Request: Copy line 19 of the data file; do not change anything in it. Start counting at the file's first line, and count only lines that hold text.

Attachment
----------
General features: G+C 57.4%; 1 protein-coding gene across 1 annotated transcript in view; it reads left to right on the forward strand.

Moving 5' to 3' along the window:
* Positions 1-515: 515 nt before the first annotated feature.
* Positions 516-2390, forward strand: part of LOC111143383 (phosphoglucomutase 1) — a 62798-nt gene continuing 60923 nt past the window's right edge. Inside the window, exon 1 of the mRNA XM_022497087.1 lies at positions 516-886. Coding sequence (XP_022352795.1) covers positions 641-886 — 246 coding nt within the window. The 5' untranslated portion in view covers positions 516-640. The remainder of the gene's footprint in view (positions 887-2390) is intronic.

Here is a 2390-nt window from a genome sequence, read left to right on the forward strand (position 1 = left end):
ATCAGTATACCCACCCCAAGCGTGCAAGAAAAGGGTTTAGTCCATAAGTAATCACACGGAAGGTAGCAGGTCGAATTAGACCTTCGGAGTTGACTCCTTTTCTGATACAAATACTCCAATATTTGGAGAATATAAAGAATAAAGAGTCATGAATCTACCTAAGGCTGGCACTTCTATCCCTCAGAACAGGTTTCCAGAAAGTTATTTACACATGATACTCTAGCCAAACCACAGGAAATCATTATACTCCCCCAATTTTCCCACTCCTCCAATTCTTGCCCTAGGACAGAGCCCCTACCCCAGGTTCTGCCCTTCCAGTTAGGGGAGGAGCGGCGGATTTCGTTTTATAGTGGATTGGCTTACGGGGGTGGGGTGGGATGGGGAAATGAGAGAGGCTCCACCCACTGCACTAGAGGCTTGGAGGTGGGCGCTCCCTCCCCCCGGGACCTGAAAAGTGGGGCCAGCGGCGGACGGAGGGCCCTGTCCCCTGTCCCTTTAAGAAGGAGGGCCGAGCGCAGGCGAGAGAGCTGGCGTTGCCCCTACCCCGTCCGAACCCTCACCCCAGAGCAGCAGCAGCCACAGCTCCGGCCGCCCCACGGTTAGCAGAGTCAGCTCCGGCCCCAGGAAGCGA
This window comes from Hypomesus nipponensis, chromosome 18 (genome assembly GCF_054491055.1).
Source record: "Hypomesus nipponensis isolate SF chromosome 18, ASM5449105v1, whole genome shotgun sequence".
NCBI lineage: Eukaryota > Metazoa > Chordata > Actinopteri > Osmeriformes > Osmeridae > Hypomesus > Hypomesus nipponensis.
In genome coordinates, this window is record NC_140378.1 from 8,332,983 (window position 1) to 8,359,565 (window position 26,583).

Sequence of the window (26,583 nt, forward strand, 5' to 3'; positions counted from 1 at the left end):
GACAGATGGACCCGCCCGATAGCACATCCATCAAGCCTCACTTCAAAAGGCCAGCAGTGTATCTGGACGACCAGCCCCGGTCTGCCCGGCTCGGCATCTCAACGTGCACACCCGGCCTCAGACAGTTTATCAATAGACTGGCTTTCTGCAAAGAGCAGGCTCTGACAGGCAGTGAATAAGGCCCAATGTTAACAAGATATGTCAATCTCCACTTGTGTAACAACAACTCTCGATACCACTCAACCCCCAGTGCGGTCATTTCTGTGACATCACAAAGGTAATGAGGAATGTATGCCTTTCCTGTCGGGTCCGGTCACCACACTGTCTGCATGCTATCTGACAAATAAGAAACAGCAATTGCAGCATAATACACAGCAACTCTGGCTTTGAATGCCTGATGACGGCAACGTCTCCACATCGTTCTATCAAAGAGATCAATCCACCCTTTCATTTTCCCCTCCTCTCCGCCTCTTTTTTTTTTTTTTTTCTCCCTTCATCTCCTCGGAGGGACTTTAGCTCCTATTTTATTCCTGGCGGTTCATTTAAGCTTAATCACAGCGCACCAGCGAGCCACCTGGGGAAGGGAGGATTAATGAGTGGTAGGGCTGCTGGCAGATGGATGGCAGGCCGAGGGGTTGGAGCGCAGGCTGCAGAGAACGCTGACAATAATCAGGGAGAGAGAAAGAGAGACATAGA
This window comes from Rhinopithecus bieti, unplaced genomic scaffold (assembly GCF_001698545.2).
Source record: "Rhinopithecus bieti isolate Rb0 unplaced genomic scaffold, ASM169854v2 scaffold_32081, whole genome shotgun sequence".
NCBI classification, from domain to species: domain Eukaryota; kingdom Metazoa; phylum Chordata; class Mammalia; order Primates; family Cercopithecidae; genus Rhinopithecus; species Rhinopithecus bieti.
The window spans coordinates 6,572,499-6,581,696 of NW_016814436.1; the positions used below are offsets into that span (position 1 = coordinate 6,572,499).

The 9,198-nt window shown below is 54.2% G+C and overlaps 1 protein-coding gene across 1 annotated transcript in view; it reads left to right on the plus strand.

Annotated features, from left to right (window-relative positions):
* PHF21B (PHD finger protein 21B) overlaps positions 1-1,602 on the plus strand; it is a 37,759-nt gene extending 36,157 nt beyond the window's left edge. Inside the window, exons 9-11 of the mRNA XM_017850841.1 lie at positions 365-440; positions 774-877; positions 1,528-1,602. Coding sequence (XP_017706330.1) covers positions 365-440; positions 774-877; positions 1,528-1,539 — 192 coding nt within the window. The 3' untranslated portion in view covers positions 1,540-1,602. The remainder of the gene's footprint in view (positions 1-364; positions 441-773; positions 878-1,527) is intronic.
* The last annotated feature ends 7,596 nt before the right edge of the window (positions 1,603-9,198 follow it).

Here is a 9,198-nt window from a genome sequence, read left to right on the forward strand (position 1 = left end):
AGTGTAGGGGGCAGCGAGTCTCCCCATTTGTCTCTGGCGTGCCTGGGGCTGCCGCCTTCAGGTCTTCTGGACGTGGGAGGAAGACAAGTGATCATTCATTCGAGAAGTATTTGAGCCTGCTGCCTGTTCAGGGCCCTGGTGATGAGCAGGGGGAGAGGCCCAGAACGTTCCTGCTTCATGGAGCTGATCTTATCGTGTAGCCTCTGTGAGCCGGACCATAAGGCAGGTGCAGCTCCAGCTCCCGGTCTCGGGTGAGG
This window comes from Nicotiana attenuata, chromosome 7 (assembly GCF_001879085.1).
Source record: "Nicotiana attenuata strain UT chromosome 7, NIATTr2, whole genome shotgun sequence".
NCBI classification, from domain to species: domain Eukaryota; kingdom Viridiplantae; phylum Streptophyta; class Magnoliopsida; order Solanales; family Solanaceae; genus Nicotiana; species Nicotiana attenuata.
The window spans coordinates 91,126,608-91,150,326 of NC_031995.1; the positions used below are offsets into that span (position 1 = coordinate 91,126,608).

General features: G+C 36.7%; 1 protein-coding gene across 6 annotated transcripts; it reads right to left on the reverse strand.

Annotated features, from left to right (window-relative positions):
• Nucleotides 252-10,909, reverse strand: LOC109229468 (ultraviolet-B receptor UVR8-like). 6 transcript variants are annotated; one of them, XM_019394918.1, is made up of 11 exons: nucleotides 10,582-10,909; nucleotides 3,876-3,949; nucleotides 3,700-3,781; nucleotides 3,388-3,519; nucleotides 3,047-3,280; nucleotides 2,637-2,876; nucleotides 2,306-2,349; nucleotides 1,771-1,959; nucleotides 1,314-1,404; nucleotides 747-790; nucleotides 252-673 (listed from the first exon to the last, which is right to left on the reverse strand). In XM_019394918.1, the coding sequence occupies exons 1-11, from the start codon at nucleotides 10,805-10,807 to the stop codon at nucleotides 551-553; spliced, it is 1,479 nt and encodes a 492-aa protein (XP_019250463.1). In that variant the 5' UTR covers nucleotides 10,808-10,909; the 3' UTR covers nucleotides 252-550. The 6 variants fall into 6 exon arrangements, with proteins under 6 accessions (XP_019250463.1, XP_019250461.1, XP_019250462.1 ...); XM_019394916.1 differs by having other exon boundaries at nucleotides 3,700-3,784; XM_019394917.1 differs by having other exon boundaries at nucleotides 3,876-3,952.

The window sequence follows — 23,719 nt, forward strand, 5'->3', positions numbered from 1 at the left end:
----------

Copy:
* PHF21B (PHD finger protein 21B) overlaps positions 1-1,602 on the plus strand; it is a 37,759-nt gene extending 36,157 nt beyond the window's left edge. Inside the window, exons 9-11 of the mRNA XM_017850841.1 lie at positions 365-440; positions 774-877; positions 1,528-1,602. Coding sequence (XP_017706330.1) covers positions 365-440; positions 774-877; positions 1,528-1,539 — 192 coding nt within the window. The 3' untranslated portion in view covers positions 1,540-1,602. The remainder of the gene's footprint in view (positions 1-364; positions 441-773; positions 878-1,527) is intronic.